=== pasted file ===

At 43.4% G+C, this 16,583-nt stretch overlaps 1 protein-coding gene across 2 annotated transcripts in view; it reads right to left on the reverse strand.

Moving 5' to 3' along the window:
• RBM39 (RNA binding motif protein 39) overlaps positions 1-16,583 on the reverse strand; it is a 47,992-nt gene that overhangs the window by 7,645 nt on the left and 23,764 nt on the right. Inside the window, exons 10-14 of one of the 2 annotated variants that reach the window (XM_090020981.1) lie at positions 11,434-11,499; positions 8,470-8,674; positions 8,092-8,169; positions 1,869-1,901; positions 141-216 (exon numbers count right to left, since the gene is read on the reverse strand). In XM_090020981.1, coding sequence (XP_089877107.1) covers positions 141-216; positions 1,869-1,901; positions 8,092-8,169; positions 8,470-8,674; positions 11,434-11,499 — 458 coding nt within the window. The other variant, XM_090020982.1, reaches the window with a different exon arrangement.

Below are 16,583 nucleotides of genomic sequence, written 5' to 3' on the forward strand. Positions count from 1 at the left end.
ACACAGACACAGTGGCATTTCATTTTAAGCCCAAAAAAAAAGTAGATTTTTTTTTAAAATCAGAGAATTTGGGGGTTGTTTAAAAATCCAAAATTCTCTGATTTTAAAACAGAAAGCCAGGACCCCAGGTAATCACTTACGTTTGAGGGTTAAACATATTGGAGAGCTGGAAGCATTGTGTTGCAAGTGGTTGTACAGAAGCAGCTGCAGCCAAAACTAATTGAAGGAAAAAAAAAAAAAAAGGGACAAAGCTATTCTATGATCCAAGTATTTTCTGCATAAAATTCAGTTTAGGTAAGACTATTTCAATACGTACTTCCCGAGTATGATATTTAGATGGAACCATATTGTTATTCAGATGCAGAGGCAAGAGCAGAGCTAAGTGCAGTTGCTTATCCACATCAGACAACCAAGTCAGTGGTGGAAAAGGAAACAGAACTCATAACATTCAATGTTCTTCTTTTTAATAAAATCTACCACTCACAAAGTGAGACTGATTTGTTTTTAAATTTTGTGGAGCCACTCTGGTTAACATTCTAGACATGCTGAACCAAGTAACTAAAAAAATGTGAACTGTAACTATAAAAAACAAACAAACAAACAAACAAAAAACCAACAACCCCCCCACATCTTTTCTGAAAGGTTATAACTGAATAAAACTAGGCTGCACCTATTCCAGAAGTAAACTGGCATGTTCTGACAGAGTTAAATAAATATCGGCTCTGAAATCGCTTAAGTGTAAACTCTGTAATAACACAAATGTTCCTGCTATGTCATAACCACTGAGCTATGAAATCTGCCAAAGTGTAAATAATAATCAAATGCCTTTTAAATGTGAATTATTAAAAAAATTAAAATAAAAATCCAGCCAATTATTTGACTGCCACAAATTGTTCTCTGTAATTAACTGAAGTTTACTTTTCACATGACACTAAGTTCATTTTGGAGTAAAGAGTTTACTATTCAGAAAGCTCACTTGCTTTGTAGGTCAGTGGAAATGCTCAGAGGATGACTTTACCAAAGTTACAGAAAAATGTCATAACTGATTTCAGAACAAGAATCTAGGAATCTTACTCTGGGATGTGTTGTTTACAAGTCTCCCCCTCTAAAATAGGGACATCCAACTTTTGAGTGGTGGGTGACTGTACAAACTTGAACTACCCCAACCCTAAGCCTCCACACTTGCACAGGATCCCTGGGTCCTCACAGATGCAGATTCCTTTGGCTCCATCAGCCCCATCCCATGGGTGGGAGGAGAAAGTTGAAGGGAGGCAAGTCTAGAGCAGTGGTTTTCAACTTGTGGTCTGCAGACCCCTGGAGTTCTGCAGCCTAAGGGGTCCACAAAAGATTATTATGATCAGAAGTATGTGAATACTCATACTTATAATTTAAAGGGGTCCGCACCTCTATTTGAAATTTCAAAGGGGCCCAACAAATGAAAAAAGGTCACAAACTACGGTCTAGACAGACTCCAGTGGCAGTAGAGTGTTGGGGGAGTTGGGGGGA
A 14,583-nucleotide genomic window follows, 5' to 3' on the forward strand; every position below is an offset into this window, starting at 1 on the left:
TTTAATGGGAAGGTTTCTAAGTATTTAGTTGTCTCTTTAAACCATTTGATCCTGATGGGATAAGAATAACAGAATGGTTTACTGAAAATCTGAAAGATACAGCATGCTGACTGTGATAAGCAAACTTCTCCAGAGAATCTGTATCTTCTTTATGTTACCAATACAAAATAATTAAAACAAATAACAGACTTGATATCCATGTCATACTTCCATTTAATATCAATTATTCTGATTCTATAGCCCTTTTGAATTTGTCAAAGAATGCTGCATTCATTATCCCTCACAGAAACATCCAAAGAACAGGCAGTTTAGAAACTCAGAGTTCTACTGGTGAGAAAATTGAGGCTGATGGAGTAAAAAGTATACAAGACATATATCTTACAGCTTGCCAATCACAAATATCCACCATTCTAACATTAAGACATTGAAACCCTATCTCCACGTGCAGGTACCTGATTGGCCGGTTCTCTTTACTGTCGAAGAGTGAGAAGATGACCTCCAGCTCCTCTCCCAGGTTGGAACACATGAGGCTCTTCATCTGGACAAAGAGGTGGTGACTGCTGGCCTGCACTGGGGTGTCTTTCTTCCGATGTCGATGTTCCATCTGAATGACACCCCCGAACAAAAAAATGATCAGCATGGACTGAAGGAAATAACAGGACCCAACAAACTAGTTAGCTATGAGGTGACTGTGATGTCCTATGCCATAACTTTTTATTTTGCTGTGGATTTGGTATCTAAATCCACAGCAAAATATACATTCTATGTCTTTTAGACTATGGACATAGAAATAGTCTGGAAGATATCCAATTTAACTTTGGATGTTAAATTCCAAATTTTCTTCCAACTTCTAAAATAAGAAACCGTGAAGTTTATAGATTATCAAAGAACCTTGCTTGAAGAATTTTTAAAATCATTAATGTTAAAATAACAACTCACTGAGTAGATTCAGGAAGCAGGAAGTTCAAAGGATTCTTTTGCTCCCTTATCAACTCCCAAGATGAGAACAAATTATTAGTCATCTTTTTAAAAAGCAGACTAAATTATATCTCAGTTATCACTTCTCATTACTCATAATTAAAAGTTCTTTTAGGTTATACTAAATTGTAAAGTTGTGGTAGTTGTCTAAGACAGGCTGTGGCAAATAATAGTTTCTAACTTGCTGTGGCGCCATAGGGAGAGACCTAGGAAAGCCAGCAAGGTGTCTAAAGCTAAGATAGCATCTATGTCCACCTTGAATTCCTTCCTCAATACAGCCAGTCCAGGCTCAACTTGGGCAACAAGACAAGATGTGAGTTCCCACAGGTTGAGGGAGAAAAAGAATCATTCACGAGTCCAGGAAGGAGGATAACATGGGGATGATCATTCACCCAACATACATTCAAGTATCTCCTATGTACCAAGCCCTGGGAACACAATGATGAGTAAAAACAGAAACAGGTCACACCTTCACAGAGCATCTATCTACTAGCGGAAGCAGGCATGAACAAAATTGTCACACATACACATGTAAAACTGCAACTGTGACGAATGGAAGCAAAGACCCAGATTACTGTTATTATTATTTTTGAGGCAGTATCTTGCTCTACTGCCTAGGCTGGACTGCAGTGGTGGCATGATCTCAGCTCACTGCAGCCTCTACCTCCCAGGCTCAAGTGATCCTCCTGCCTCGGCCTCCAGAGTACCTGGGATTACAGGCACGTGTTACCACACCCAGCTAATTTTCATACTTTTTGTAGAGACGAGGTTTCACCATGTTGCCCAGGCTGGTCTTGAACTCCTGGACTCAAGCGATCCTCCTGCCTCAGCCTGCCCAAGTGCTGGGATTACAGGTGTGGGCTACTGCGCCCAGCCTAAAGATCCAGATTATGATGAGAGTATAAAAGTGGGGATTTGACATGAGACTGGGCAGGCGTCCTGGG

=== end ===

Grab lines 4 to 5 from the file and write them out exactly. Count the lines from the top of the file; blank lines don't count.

Below are 16,583 nucleotides of genomic sequence, written 5' to 3' on the forward strand. Positions count from 1 at the left end.
ACACAGACACAGTGGCATTTCATTTTAAGCCCAAAAAAAAAGTAGATTTTTTTTTAAAATCAGAGAATTTGGGGGTTGTTTAAAAATCCAAAATTCTCTGATTTTAAAACAGAAAGCCAGGACCCCAGGTAATCACTTACGTTTGAGGGTTAAACATATTGGAGAGCTGGAAGCATTGTGTTGCAAGTGGTTGTACAGAAGCAGCTGCAGCCAAAACTAATTGAAGGAAAAAAAAAAAAAAAGGGACAAAGCTATTCTATGATCCAAGTATTTTCTGCATAAAATTCAGTTTAGGTAAGACTATTTCAATACGTACTTCCCGAGTATGATATTTAGATGGAACCATATTGTTATTCAGATGCAGAGGCAAGAGCAGAGCTAAGTGCAGTTGCTTATCCACATCAGACAACCAAGTCAGTGGTGGAAAAGGAAACAGAACTCATAACATTCAATGTTCTTCTTTTTAATAAAATCTACCACTCACAAAGTGAGACTGATTTGTTTTTAAATTTTGTGGAGCCACTCTGGTTAACATTCTAGACATGCTGAACCAAGTAACTAAAAAAATGTGAACTGTAACTATAAAAAACAAACAAACAAACAAACAAAAAACCAACAACCCCCCCACATCTTTTCTGAAAGGTTATAACTGAATAAAACTAGGCTGCACCTATTCCAGAAGTAAACTGGCATGTTCTGACAGAGTTAAATAAATATCGGCTCTGAAATCGCTTAAGTGTAAACTCTGTAATAACACAAATGTTCCTGCTATGTCATAACCACTGAGCTATGAAATCTGCCAAAGTGTAAATAATAATCAAATGCCTTTTAAATGTGAATTATTAAAAAAATTAAAATAAAAATCCAGCCAATTATTTGACTGCCACAAATTGTTCTCTGTAATTAACTGAAGTTTACTTTTCACATGACACTAAGTTCATTTTGGAGTAAAGAGTTTACTATTCAGAAAGCTCACTTGCTTTGTAGGTCAGTGGAAATGCTCAGAGGATGACTTTACCAAAGTTACAGAAAAATGTCATAACTGATTTCAGAACAAGAATCTAGGAATCTTACTCTGGGATGTGTTGTTTACAAGTCTCCCCCTCTAAAATAGGGACATCCAACTTTTGAGTGGTGGGTGACTGTACAAACTTGAACTACCCCAACCCTAAGCCTCCACACTTGCACAGGATCCCTGGGTCCTCACAGATGCAGATTCCTTTGGCTCCATCAGCCCCATCCCATGGGTGGGAGGAGAAAGTTGAAGGGAGGCAAGTCTAGAGCAGTGGTTTTCAACTTGTGGTCTGCAGACCCCTGGAGTTCTGCAGCCTAAGGGGTCCACAAAAGATTATTATGATCAGAAGTATGTGAATACTCATACTTATAATTTAAAGGGGTCCGCACCTCTATTTGAAATTTCAAAGGGGCCCAACAAATGAAAAAAGGTCACAAACTACGGTCTAGACAGACTCCAGTGGCAGTAGAGTGTTGGGGGAGTTGGGGGGA